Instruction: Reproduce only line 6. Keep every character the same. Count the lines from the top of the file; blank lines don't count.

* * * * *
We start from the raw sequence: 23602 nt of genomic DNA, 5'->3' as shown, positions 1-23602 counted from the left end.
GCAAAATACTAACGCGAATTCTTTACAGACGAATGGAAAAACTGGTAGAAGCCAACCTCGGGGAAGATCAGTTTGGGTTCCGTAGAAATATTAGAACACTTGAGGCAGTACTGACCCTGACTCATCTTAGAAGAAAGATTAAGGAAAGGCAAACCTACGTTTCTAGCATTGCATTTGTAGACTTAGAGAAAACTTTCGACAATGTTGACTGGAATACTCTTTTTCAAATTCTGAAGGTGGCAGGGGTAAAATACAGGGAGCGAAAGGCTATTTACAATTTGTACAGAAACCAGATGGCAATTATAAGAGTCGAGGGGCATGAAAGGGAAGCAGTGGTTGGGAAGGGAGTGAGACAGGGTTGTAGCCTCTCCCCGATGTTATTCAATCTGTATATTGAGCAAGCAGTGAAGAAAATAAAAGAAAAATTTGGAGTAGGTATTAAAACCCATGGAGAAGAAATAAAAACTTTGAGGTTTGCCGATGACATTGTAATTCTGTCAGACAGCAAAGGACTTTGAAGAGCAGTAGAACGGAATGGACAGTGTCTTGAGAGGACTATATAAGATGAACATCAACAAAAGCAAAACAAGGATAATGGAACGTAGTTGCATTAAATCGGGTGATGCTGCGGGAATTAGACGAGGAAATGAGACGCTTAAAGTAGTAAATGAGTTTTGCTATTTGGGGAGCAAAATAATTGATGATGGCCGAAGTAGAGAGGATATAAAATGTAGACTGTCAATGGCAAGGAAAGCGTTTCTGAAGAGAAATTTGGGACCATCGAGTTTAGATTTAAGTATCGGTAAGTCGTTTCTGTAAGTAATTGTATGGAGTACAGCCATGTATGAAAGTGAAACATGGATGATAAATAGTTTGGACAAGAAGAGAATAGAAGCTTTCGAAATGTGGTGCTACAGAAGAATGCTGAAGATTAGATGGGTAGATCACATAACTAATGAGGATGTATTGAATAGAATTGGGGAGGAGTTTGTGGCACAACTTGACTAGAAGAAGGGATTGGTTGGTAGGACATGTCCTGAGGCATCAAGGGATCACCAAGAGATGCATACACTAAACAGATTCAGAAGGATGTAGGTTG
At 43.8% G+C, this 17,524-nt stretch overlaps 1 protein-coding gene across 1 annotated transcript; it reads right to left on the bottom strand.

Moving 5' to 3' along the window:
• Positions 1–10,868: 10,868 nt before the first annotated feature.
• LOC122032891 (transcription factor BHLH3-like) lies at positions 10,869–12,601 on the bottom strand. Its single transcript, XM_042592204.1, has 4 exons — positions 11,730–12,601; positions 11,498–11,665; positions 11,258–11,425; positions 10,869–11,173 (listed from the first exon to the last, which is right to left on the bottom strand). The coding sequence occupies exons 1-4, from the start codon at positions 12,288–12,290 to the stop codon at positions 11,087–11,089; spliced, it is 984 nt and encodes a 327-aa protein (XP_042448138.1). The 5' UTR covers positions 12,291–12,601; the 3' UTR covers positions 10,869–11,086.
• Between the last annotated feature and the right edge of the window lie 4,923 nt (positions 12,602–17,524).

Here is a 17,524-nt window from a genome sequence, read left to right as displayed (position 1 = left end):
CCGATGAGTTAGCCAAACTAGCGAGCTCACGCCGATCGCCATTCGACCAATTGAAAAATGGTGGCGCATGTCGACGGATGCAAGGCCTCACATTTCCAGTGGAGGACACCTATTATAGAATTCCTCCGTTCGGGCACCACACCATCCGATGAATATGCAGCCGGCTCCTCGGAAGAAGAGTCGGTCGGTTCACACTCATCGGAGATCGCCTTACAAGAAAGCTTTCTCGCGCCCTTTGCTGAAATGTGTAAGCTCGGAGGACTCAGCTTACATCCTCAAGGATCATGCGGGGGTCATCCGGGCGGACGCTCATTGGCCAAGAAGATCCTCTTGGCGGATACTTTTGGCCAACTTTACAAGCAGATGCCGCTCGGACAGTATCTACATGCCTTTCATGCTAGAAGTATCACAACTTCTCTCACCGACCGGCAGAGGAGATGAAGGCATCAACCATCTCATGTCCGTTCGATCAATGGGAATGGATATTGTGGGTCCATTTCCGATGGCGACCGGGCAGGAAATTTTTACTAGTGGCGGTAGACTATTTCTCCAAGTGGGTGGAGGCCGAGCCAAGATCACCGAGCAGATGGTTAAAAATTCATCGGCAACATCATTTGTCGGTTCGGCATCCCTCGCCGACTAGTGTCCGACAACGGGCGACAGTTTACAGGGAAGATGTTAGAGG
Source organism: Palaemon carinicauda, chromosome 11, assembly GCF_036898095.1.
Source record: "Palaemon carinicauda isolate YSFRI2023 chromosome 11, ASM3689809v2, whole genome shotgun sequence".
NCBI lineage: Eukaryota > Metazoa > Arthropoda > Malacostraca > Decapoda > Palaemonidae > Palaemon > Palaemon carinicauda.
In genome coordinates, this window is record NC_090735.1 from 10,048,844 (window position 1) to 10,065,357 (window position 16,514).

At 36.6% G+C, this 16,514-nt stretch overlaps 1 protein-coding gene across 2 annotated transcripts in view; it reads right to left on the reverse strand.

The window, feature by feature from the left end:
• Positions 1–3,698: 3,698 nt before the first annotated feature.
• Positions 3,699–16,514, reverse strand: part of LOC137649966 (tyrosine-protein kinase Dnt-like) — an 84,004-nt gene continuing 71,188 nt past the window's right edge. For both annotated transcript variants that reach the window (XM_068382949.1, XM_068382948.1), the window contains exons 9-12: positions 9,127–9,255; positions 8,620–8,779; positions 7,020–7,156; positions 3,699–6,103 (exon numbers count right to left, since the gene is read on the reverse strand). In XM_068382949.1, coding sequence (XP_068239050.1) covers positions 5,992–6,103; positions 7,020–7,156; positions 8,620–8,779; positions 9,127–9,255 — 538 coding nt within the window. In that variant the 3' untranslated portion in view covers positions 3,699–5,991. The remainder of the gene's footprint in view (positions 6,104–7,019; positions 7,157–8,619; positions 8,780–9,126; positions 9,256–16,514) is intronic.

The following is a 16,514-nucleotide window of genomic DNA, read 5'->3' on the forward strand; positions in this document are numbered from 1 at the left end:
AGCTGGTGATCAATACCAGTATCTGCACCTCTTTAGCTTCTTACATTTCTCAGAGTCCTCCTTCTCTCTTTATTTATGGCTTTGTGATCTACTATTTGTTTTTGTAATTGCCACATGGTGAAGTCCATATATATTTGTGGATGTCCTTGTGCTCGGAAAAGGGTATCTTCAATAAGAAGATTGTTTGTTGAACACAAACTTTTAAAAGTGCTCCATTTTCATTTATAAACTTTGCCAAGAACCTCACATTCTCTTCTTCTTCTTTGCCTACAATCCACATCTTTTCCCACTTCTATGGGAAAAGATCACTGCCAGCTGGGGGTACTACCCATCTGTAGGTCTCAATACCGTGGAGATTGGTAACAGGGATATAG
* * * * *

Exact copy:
• LOC122032891 (transcription factor BHLH3-like) lies at positions 10,869–12,601 on the bottom strand. Its single transcript, XM_042592204.1, has 4 exons — positions 11,730–12,601; positions 11,498–11,665; positions 11,258–11,425; positions 10,869–11,173 (listed from the first exon to the last, which is right to left on the bottom strand). The coding sequence occupies exons 1-4, from the start codon at positions 12,288–12,290 to the stop codon at positions 11,087–11,089; spliced, it is 984 nt and encodes a 327-aa protein (XP_042448138.1). The 5' UTR covers positions 12,291–12,601; the 3' UTR covers positions 10,869–11,086.